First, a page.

At Burberry, designer Christopher Bailey was evidently feeling crafty. There were full-length fringed coats in brown and wine hues, mirrored embroidery and lace-adorned ponchos featuring in muted purple, navy, green and blue. Dresses were made from intricate paisley and folklore-like floral prints and were given lace or subtle cut-out details on the neckline. Even the brand's signature trench coat was given the 70s treatment! Accessories came in the form of (amazing) thigh-high suede boots which were appliqué with coloured leather patches, pom-pom bracelets and bucket bags with layers of fringing – all adding to the extremely retro feel to the show.

The rise of the 70s-inspired turtle neck also shows no intention of slowing down anytime soon. The cosy neckline was spotted across shows and across garment types (dresses, jumpers and tops – you name it). Topshop Unique's sophisticated dandelion-floral-printed turtle necks were a particular favourite and were paired with blue high-waisted, wide flares or in dress form with a split to the thigh and knee-high leather boots. We saw other glimmers of the 70s look throughout with the colour combinations of brown, yellow and blue as well as in the fabric choice: a brown velvet jumpsuit and shaggy fur coats.

Typical of the 70s colour palette, garments ranged from rich wine to plum along with subtle, gorgeous nudes and browns (we loved the orange with burgundy with rust at Roksanda Ilincic). As with the aforementioned 60s trend, there are jolts of bright colour details caught within surface patterns and furs.


Who to watch: Vivienne Westwood, Christopher Kane, JW Anderson

A more surprising decade to crop up this season is the decade with the love of girl-boss dressing and the shoulder pad. If the flirtiness of the 60s or the floatiness of the 70s is just too soft for you, this is the runway inspiration that will get you noticed. Fast.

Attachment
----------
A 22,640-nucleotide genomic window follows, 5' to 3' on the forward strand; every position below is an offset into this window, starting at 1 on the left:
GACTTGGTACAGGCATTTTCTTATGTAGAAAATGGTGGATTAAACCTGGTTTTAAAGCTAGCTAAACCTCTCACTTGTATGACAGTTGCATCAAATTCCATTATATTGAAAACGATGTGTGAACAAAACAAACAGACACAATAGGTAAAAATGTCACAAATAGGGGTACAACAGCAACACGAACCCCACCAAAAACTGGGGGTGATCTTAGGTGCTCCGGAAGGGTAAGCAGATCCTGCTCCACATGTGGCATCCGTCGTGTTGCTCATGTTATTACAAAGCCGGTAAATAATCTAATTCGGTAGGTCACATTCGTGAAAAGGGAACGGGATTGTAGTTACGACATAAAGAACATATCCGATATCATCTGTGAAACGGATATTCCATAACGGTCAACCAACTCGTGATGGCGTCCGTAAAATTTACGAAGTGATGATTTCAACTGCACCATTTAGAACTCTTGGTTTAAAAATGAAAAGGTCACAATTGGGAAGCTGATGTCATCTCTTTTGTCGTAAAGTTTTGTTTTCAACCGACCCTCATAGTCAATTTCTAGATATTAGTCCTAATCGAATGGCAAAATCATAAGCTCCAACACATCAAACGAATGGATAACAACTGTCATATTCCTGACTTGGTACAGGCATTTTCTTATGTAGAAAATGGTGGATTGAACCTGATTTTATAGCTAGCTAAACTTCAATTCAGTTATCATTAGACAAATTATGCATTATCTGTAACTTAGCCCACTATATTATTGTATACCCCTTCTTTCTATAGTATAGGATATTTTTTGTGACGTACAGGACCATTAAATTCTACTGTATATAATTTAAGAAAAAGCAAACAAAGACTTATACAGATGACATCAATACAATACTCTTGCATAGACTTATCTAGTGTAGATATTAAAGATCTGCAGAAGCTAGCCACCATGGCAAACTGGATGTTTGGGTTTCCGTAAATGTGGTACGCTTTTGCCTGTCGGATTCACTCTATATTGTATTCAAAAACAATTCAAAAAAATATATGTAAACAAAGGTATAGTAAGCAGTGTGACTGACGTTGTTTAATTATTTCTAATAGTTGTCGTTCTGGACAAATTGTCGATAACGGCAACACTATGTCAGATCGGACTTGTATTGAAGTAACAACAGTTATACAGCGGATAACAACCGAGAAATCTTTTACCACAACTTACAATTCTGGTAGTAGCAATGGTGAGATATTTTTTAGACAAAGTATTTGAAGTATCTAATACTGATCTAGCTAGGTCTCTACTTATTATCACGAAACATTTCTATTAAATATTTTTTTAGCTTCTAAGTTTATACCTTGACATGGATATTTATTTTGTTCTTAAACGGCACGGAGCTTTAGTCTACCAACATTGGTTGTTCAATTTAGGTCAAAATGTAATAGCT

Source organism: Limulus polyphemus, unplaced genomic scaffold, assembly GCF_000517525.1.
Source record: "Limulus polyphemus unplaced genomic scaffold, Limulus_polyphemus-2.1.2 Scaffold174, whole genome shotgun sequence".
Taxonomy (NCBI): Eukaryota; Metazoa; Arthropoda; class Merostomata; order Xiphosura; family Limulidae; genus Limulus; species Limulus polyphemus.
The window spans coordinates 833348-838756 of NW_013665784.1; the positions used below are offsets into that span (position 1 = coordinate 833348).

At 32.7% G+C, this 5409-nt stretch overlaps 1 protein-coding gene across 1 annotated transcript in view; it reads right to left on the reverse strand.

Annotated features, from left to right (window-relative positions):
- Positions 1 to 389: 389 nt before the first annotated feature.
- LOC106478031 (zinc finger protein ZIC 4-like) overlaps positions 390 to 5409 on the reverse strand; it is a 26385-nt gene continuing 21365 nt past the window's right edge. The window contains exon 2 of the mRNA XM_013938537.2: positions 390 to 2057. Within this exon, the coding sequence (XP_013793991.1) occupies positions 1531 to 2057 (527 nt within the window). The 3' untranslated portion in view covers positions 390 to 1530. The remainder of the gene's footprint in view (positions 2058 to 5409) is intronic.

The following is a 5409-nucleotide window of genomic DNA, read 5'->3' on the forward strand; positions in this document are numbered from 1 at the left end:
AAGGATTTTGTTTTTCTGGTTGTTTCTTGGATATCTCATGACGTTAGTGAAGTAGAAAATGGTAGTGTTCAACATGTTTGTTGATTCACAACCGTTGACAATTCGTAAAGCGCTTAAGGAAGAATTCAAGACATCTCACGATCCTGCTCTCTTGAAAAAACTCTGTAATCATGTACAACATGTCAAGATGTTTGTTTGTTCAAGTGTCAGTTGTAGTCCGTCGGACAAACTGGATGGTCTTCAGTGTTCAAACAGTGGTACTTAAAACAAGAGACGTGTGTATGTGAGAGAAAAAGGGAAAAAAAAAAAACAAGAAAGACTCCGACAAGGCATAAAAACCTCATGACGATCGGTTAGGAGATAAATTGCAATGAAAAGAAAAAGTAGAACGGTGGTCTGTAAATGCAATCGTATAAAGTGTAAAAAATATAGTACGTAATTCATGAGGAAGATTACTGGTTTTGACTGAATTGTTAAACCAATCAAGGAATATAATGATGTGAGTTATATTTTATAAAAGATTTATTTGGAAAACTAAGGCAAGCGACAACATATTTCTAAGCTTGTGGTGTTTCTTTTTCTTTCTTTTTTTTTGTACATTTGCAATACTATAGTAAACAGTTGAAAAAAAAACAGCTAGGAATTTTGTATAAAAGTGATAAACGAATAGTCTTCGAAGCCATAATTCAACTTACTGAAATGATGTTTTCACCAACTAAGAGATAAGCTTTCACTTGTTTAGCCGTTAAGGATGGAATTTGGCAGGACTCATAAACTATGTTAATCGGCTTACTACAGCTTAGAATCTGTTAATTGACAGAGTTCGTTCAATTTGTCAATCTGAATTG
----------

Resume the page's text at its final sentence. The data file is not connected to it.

Northern Irish designer JW Anderson's collection was crammed full of 80s-inspired pieces; from the you-can't-miss-me statement knit jumpers to the scarlet gathered, pointed boots and the geometric dangly earrings. There were circular belt-buckle details, oversized jumpers emblazoned with either large graphic strokes of bright yellow, red and black or kitschy animal motifs, emerald cord legging-trousers (we're not quite sure) were paired with balloon-sleeved striped lurex tops with asymmetric fastenings.

We wouldn't expect anything less than a hint of 80s from grande dame of fashion Vivienne Westwood, whose models stalked down the runway with dramatic warrior-like red and black paint smeared across their faces, creating a strong, dramatic and sinister look. Chokers, safety pins and cuffs were staple accessories giving a (very large) nod to her punk roots. Westwood showed tiger-print outerwear, prom-like dresses and pieces in printed crushed velvet and (classic Westwood) tartan suits.

JW Anderson and Westwood weren’t the only ones to be bringing the 80s back; there were even flashes throughout Scottish designer Christopher Kane’s collection, most notably an oversized coat in bright tangerine orange with black flocked lightning bolts zig-zagging across it.